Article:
The Centers for Disease Control and Prevention has issued guidelines for “community mitigation strategies” to limit the spread of COVID-19, the disease caused by the coronavirus, which include recommendations for “social distancing”—a term that epidemiologists are using to refer to a conscious effort to reduce close contact between people and hopefully stymie community transmission of the virus.
But what exactly does “social distancing” look like for a woman trying to go about her life while staying healthy and helping keep the people around her healthy? Even detailed instructions are difficult to sift for actionable advice. If I have a fourth date tonight, do I go? If I’m invited to a wedding in two weeks in another state, is it too late to cancel? If we’re on lockdown, and I live alone, can I walk to my friend’s apartment when I feel sad? If I end up officially quarantined, can I walk around the park at night for some fresh air?
The CDC guidelines acknowledge factors like the size of a community, its population density, its access to health care, and caveats that social-distancing measures can “be scaled up or down depending on the evolving local situation.” There are conflicting messages coming from media and people’s peers: On Reddit, young people are signing a “self-quarantine manifesto” while, at a press conference, the mayor of New York City is telling people to continue visiting bars and restaurants as normal, to protect the local economy.
So I took my personal questions to a series of public-health experts. “I think it’s a hard time because many of the recommendations we’re making are about increasing the distance between people, but of course, being close to people is what makes life a pleasure,” Carolyn Cannuscio, the director of research at the Center for Public Health Initiatives at the University of Pennsylvania said in a phone call. “So this is going to be a very difficult time. No question.”
If you’re confused about what to do right now, you’re not alone—even these experts occasionally disagreed on the answers to my questions. Where there were discrepancies, I’ve included all the different answers as fully as possible, and as the situation has evolved, I’ve allowed the experts to update their answers to questions to reflect new information. This guide is aimed toward those who are symptom-free and not part of an at-risk group, with an addendum at the end for those in quarantine. If you are symptom-free but are over 60 years old; have asthma, heart disease, or diabetes; or are otherwise at risk, experts recommend defaulting to the most conservative response to each of these questions.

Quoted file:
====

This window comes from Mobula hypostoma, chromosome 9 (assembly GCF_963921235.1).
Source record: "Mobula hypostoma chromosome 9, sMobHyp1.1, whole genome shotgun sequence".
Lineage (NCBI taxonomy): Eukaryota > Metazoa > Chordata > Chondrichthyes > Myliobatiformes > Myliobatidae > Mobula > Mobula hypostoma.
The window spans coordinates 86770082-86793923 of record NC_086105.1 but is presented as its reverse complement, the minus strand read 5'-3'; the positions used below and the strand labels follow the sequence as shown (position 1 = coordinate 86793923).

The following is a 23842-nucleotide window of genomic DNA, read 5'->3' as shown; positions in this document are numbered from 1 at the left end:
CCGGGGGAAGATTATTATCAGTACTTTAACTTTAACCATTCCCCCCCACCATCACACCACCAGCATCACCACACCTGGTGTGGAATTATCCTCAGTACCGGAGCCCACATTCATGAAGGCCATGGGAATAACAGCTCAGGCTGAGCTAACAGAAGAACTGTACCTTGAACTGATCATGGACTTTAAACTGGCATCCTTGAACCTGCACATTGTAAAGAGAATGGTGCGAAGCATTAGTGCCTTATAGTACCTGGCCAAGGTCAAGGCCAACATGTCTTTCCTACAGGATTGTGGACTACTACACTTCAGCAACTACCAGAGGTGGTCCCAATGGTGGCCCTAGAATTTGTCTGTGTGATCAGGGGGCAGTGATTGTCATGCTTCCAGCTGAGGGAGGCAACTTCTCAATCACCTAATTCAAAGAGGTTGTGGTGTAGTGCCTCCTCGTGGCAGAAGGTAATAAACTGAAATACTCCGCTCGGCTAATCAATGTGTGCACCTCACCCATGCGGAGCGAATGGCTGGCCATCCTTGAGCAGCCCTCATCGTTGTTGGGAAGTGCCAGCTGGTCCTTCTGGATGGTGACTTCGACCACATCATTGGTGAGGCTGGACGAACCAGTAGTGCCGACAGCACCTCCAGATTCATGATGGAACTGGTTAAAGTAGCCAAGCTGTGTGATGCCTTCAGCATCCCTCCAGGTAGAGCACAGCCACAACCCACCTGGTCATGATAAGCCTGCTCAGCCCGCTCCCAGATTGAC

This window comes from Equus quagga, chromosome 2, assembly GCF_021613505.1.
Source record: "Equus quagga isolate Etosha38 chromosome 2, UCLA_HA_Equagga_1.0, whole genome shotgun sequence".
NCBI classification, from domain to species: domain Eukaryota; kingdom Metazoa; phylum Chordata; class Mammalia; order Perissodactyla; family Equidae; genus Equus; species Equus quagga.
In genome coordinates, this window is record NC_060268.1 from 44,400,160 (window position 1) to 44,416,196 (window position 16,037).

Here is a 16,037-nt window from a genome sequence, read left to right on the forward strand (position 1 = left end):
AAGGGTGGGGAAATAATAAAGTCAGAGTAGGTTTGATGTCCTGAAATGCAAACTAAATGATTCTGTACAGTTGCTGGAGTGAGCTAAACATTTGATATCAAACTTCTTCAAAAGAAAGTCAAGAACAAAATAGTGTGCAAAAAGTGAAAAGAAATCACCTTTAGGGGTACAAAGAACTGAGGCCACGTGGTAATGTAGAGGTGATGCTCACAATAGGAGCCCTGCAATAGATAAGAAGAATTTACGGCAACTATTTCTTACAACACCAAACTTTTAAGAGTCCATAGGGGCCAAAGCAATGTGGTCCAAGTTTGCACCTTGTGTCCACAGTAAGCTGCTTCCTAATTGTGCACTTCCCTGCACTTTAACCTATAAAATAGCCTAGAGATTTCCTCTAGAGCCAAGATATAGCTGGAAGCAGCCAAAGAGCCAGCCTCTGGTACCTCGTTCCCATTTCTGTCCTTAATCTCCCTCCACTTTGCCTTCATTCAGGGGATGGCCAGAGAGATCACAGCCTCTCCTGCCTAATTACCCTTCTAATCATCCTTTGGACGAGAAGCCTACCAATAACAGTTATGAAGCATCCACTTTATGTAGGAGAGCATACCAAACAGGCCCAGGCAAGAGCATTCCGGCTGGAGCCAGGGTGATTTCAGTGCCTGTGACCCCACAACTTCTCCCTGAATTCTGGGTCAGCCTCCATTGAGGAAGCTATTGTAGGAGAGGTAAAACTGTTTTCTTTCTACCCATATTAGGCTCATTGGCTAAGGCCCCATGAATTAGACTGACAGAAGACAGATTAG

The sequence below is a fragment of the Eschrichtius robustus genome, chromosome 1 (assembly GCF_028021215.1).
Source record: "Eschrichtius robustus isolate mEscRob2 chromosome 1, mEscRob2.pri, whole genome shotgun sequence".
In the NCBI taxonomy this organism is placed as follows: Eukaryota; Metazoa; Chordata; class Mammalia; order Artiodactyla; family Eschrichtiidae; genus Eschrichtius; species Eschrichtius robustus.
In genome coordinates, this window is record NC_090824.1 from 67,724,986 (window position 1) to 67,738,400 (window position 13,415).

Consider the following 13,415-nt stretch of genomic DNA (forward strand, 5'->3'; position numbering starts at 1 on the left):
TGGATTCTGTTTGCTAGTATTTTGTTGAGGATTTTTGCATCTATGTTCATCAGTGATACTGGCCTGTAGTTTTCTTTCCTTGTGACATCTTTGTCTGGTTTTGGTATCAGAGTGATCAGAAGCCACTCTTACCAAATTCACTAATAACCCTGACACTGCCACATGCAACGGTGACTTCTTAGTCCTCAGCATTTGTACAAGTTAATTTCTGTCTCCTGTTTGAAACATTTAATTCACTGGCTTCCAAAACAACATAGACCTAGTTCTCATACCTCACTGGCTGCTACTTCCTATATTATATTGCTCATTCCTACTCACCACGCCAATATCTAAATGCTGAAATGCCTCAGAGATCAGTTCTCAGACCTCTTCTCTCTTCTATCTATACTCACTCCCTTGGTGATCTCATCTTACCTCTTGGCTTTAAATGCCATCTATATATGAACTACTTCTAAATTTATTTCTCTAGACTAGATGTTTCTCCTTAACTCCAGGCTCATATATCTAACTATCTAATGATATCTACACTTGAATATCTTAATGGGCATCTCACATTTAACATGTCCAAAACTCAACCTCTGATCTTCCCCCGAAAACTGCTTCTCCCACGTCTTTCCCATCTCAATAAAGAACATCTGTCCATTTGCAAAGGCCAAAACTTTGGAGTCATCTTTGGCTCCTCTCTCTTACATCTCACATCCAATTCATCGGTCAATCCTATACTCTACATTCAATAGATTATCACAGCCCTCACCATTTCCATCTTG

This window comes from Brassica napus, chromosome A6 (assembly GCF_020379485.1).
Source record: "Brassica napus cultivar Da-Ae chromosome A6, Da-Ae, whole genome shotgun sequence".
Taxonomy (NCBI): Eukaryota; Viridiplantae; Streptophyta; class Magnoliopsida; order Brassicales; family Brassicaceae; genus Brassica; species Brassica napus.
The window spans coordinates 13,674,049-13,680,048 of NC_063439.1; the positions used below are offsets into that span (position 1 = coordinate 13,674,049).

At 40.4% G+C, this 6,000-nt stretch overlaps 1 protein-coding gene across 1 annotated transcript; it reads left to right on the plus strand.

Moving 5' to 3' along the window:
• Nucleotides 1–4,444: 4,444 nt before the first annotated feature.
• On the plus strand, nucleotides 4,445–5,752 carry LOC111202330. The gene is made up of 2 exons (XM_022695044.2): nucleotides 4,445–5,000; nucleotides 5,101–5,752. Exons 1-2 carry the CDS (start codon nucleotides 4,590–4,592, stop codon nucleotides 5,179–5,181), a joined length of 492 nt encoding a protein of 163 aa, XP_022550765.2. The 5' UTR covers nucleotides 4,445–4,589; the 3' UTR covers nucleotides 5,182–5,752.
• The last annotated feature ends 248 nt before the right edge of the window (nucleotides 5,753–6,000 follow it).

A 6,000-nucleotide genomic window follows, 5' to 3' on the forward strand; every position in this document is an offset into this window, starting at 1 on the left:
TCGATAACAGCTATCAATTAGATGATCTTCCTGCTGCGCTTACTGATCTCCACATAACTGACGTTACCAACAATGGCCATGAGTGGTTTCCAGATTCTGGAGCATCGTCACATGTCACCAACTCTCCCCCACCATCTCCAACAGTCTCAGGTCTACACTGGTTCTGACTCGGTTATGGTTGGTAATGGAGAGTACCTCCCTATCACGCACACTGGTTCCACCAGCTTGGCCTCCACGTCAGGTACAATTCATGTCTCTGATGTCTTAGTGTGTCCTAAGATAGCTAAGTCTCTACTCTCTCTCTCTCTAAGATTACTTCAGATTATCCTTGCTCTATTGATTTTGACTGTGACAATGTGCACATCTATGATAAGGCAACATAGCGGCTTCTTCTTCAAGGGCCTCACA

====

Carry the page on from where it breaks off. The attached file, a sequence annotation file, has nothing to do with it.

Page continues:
There is a general consensus that while young and healthy people who are at lower risk for personally suffering severe illness from the coronavirus don’t have to be locking themselves in their homes for the next month, they do need to dramatically alter their daily lives, starting now.
Cannuscio: People should avoid gathering in public places. People should be at home as much as possible. The measures that have worked to get transmission under control or at least to bend the curve, in China and South Korea, have been extreme measures to increase social distancing.
Albert Ko, the chair of the epidemiology department at the Yale School of Public Health: The CDC recommendations are to keep six to 10 feet away from other people. Bottom line, there’s no absolute indication not to go to bars and restaurants, but in practicing good public health—which is kind of a responsibility for everybody in the country—really think about how we can decrease those close contacts.
CAN I HAVE A SMALL GROUP OF FRIENDS OVER TO MY HOUSE FOR A DINNER PARTY OR A BOARD-GAME NIGHT?
Crystal Watson, a senior scholar at the Johns Hopkins Center for Health Security: With few exceptions, now is the time to cancel get-togethers. Dating, family visits, house parties, should all be postponed or held virtually if possible. There are personal situations where you must go out for work, for supplies, or to help someone else in need. In those cases, take precautions to keep your distance from others, and wash your hands frequently. If you develop a fever or cough, don’t go out unless it is absolutely necessary or to seek medical care.
Ko: We’re in a gray zone now. The public-health imperative is to create social distance; that’s the only way we’re going to stop this. Think about having those get-togethers but practicing good public health: not sitting very close, trying to keep distance. Wash your hands; avoid touching your face. There are places on the board game that people are constantly touching—routinely disinfect [those, as well as] doorknobs, the bathroom faucets, those types of things. There’s no absolute rule about what works, but what we do know is that decreasing the size of those gatherings, increasing the distance, practicing good hygiene will go a long way.
Cannuscio: I would recommend that people minimize social contact, and that means limiting all social engagements. That includes intimate gatherings among friends. I think the exception is if two households are in strict agreement that they are also going to reduce all outside contact and then those two households socialize together, to support one another. I can see social and mental-health advantages to that kind of approach.
Ko: Dating is usually one person and another person. What we’re really worried about in terms of public health are these large gatherings where you have people crowded together, and you can have what we call super-spreading events. The risk of those goes up exponentially the larger the size of the gathering. Dating is at the other end. I think you can still date.
Cannuscio: It is a time to be very cautious about initiating contact with new people. This seems like a great time to get creative with your text messages. [Or] take it to FaceTime or a phone call.
Watson:I would not advise people to go to the gym to work out now. I am trending more toward being conservative with social-distancing measures the more we see from Italy and with the changes in guidance from CDC and state and local health authorities. So, I would not advise people to go to the gym to work out now.